NPP Manifesto: A blueprint for development
As party manifestos go, even the best has been rarely practical but looks perfect on paper. Ghana’s major opposition New Patriotic Party a couple of weeks ago introduced a manifesto many experts agree is commonsensical and applicable. We make this observation on the grounds of the past record of the NPP whose eight year tenure from 2001 to 2009 saw dramatic changes from leadership to development patterns.
According to Alhaji Dr. Mahammudu Bawumia, running mate to the party’s flag bearer, the NPP’s manifesto is essentially in- formed by the steady decline of the economy that has accumulated in seven years US$40 billion 60 percent out of which was borrowed in the last three years alone. Primary among the other indicators of decline include rabid youth unemployment, increase in capital gains tax, the questionable financial viability of the SSNIT, corruption, unstable energy supply and the failure of pro poor programs established by the bespoke Kufuor administration.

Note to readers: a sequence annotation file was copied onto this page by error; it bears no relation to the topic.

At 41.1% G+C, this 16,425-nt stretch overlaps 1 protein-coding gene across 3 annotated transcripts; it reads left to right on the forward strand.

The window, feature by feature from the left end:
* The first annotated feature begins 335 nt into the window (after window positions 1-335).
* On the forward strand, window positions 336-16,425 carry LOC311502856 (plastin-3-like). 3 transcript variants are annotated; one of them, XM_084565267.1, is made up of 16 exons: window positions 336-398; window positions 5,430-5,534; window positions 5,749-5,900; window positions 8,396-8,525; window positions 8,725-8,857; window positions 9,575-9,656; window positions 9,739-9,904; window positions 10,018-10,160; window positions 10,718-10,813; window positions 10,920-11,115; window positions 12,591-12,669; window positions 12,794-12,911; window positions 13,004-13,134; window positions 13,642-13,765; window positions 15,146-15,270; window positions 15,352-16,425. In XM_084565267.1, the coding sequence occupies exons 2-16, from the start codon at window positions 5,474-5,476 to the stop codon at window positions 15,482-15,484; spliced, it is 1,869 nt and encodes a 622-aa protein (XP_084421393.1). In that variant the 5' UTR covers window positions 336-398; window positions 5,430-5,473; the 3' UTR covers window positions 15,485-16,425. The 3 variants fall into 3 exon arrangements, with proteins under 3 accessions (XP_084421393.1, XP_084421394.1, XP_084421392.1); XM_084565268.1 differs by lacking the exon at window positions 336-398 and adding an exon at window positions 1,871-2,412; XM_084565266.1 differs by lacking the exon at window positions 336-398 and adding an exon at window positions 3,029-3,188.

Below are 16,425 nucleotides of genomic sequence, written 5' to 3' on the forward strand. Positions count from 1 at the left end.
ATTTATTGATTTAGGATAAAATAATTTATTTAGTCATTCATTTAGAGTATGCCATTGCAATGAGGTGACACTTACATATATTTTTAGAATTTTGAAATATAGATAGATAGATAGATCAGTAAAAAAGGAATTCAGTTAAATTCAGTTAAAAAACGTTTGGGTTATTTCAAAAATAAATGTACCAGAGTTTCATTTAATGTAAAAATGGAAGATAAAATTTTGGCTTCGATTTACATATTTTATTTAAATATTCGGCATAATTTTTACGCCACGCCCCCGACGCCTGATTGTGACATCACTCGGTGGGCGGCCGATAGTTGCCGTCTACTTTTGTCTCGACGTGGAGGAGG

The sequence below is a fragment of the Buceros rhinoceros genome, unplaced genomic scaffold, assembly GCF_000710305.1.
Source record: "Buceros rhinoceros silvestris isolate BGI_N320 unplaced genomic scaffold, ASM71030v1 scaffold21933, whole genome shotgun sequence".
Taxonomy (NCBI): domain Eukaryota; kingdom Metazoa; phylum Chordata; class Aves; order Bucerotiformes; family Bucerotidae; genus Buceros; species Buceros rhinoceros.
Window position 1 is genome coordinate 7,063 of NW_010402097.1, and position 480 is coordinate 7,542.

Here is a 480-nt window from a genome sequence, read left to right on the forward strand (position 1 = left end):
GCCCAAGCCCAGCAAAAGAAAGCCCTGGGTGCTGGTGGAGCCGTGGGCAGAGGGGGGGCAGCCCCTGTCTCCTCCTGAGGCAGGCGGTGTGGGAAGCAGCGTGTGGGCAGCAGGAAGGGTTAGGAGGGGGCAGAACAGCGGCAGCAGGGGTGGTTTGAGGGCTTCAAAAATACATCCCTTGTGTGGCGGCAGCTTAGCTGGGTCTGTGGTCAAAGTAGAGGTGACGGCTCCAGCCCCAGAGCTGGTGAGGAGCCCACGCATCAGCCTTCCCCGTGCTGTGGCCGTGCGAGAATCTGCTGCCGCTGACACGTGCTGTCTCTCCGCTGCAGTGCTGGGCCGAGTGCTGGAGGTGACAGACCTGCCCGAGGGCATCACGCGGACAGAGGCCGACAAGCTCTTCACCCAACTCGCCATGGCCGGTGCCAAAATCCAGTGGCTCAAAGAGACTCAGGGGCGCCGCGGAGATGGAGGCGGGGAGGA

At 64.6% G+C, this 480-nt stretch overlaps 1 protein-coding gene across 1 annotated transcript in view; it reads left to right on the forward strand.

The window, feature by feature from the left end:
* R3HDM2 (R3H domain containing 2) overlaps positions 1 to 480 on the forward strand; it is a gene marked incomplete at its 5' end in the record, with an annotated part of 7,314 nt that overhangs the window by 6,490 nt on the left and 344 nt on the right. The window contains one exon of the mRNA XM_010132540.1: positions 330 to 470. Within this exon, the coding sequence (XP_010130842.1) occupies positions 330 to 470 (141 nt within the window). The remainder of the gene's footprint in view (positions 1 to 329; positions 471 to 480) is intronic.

The manifesto also seeks to introduce some discipline in the economy by the adoption of the appropriate measures. In the area of devel- opment of the nation the manifesto seeks to divide the nation into sectors. Indeed no sector of the economy has been left unattended. The introduction of one factory per district as well as US$1 million per constituency will boost the economy in ways that could energize the economy. It would, for instance, ginger up specialization in raw material production that could create more jobs, increase exports and stem the tide of urban migration.
It is not a propaganda document aimed at securing votes. It could be a blueprint for any political party.
The NPP through its manifesto is one of the many firsts the party could achieve. It is inno- vative and doable. Ghana would be better for it as, Insha Allah, the NPP could once more embark on the road to repair a beleaguered economy.